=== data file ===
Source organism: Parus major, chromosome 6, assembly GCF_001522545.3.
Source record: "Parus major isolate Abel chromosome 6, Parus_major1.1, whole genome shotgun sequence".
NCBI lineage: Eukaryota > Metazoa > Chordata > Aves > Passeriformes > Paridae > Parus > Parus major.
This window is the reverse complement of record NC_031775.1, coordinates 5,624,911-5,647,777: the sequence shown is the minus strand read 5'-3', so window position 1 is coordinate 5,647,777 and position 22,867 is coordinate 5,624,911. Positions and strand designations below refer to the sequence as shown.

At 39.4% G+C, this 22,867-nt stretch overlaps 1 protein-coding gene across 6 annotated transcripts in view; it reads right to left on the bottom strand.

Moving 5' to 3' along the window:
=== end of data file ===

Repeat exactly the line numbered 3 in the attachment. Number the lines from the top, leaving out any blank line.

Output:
NCBI lineage: Eukaryota > Metazoa > Chordata > Aves > Passeriformes > Paridae > Parus > Parus major.